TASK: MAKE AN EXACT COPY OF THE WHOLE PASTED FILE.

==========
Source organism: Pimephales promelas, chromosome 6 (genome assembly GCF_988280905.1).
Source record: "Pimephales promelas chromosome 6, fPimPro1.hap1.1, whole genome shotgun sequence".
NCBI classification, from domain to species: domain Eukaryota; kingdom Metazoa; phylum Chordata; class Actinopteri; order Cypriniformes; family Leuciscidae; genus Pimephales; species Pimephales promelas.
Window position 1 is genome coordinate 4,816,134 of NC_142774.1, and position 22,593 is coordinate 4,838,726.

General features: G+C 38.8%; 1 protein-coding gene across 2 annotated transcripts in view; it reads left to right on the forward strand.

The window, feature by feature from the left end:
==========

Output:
Source organism: Pimephales promelas, chromosome 6 (genome assembly GCF_988280905.1).
Source record: "Pimephales promelas chromosome 6, fPimPro1.hap1.1, whole genome shotgun sequence".
NCBI classification, from domain to species: domain Eukaryota; kingdom Metazoa; phylum Chordata; class Actinopteri; order Cypriniformes; family Leuciscidae; genus Pimephales; species Pimephales promelas.
Window position 1 is genome coordinate 4,816,134 of NC_142774.1, and position 22,593 is coordinate 4,838,726.

General features: G+C 38.8%; 1 protein-coding gene across 2 annotated transcripts in view; it reads left to right on the forward strand.

The window, feature by feature from the left end: